Theatre B Closes Season With Diabolically Dark Comedy “Hand to God”
While theater is often described as “entertainment,” sometimes it also engages conversation, evokes our emotions or slightly ruffles our feathers.
Theatre B performs the Tony-nominated play by Robert Askins through April 8 at the Broadway Theatre Garage, formerly the Schumacher Goodyear Tire center at 409 Broadway in downtown Fargo.
Set in Cypress, Texas, the story follows young Jason and other God-fearing teenagers in a Christian puppet ministry, a church group formed by the pastor as a fun way to teach Bible stories. Plans go awry when Jason discovers his puppet, Tyrone, has a mind of his own.
The foul-mouthed puppet shocks the congregation when he claims to be the Devil incarnate, prompting the audience to wonder if Tyrone is truly possessed or if Jason is using Tyrone to channel his grief from the recent loss of his father.
Tyrone wreaks havoc on the puppet club members with his outrageous insinuations, causing them to wrestle with their most primal natures.
“The puppet is a catalyst for change in the lives of everyone in the play in one way or another,” says director Pam Strait. “It makes them have to reexamine either themselves or the path they’re on.”
Characters in the small cast include Jason/Tyrone (Jake Hundley), Jason’s mother Margery (Missy Teeters), Pastor Greg (J.J. Gordon), Timmy (Jacob Hartje) and Jessica (Crystal Cossette).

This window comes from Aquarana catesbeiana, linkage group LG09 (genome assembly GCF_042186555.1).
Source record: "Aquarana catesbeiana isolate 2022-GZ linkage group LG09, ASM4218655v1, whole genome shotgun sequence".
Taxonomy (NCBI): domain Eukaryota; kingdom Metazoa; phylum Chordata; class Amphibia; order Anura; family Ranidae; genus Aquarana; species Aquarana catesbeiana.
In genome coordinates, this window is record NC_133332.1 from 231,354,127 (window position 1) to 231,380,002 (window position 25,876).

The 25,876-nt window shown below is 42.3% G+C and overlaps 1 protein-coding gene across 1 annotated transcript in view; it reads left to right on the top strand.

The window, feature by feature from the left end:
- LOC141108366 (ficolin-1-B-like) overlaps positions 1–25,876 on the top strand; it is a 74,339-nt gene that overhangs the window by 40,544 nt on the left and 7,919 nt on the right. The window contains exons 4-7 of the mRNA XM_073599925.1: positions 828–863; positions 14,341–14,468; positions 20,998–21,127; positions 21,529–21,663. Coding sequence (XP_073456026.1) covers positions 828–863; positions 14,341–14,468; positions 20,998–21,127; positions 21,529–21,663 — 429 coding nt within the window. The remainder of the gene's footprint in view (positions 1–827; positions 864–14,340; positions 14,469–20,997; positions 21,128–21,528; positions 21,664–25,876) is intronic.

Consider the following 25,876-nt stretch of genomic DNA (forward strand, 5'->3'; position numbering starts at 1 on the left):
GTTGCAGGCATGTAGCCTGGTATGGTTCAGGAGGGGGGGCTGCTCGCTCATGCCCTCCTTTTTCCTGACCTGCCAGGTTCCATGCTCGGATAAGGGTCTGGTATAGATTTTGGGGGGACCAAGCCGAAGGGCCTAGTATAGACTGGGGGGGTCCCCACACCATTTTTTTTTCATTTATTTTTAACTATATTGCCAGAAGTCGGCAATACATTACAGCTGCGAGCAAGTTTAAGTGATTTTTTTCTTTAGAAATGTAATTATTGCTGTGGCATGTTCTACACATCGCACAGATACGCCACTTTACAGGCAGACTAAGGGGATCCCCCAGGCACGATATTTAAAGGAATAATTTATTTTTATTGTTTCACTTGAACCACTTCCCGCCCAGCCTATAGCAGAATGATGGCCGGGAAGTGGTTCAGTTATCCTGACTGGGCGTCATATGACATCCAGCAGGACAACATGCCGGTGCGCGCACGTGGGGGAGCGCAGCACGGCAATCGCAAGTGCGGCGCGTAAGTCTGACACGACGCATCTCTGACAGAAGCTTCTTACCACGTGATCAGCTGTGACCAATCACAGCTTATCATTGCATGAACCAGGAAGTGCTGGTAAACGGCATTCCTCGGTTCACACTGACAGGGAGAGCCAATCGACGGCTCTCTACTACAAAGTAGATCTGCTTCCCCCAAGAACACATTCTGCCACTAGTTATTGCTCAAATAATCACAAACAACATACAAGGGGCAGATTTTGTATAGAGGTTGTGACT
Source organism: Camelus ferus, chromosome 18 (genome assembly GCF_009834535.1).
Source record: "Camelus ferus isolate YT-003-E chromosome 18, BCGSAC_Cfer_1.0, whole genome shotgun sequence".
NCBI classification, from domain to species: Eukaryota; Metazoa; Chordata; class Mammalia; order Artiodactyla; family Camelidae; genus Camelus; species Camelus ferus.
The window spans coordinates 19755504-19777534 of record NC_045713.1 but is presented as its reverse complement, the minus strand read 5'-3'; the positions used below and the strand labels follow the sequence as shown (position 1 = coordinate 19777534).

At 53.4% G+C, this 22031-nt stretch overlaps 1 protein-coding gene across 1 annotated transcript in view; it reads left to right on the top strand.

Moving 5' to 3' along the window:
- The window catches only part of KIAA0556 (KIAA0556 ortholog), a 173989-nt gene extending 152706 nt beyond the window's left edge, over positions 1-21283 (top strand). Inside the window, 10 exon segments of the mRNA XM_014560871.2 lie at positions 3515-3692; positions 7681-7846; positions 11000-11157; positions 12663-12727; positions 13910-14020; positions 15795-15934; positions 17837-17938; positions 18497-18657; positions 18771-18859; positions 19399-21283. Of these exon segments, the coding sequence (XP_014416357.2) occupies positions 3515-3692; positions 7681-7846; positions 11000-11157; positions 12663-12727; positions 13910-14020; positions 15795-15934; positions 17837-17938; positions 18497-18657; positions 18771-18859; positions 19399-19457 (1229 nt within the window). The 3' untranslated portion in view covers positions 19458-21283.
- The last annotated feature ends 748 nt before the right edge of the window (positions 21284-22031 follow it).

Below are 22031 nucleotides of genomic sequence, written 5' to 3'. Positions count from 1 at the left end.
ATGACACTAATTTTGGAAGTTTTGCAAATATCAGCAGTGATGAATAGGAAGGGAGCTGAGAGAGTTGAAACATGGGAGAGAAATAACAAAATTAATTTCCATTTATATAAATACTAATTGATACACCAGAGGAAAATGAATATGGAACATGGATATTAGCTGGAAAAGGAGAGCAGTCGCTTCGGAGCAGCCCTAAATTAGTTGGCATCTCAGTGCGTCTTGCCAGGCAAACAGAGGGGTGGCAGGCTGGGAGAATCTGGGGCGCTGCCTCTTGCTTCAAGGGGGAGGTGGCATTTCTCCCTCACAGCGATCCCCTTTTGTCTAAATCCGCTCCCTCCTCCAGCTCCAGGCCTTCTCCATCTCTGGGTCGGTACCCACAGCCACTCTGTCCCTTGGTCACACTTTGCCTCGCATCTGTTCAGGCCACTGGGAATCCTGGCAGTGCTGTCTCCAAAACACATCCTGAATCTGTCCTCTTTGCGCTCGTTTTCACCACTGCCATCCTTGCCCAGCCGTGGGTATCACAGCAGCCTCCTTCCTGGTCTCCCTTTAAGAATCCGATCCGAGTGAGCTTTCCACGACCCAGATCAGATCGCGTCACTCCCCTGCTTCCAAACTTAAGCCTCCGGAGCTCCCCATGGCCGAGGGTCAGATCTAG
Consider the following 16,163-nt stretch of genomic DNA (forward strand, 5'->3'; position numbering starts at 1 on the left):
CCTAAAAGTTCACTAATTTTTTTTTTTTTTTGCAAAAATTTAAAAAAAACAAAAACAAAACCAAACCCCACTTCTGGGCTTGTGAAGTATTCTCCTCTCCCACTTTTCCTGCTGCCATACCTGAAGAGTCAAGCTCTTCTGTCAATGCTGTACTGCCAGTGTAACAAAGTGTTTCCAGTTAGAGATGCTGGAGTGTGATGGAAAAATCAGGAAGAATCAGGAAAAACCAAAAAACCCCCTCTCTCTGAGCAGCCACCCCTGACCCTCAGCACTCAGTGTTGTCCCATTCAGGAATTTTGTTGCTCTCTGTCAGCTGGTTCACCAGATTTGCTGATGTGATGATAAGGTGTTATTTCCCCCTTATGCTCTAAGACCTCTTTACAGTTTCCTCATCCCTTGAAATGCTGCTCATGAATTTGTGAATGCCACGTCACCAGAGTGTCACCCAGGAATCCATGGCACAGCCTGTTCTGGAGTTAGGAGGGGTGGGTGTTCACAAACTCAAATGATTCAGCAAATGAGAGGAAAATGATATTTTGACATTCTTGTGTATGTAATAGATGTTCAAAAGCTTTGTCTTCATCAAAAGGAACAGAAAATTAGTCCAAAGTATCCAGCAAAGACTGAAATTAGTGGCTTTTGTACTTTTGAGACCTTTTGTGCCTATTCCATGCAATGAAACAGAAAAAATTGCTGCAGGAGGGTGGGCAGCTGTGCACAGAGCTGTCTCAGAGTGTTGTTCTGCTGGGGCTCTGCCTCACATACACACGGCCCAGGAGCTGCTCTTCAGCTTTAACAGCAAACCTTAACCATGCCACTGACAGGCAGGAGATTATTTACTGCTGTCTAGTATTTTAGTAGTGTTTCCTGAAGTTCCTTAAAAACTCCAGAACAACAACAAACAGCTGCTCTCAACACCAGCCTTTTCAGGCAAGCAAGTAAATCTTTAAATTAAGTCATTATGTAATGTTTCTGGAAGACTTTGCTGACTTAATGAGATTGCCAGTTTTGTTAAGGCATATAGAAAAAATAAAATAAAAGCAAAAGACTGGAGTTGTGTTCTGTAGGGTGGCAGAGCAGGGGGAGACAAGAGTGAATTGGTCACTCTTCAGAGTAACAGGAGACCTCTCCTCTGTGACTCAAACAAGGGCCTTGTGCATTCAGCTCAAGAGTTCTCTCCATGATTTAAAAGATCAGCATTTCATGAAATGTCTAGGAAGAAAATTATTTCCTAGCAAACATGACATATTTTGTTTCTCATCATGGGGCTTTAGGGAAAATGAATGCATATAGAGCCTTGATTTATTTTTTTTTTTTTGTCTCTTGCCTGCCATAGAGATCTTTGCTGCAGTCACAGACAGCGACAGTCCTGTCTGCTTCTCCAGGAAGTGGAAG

Strait has been a Theatre B ensemble member since 2008 and has directed several productions for the company in the past. She is a classically trained actor who attended the National Shakespeare Conservatory in New York City, but she also enjoys participating in contemporary, edgy works like “Hand to God.”
The play has been an exciting challenge for the actors, especially Jake Hundley, who plays Jason and Tyrone.
Portraying each character’s expressions as they interact has been the physical challenge, Hundley says the emotional challenge was capturing the polar opposite dispositions. He mastered Jason’s shy, meeker personality before he tackled the wicked Tyrone.
“Eventually it was stop and start. With more practice, I was able to make it more fluid,” Hundley says. “It’s probably the biggest challenge I’ve had on stage, but it’s exciting.”
Although the play features puppets, “Hand to God” is not suitable for children. Strait acknowledged the play may be controversial due to the harsh language and Tyrone’s irreverence toward Christianity, but its purpose is to initiate conversation about morality and taking care of one another.
“We know that we choose plays that engender a lot of emotional feelings, make people ask questions or spark curiosity, but that’s what theater should do. Theater should make you think, make you feel and sometimes righteously make you angry,” Strait says.
“I hope the audience will be willing to walk along that path with us and trust that we’re going to take them somewhere that has a meaningful end of the pathway, or at least a place in the pathway where they can walk away and say, ‘Okay, I understand,'” she continues.
Hundley shared similar sentiments.
“(‘Hand to God’) is not about religion or spirituality. It’s about not being at the point in your life you want to be and figuring out what you need to do to get where you want to be,” he says.
“Come in, sit down and open your mind, and you’ll find something you can relate to.”
If You Go
What: “Hand to God” by Theatre B
When: 7:30 p.m. Thursdays, Fridays and Saturdays through April 8; 2 p.m. March 26 and April 2
Where: Broadway Theatre Garage (409 Broadway in downtown Fargo)
Cost: Tickets can be purchased online at www.theatreb.org or by calling 701-729- 8880.
This article is part of a content partnership with The Forum of Fargo-Moorhead and originally appeared in the Monday, March 20 2016, issue of the paper.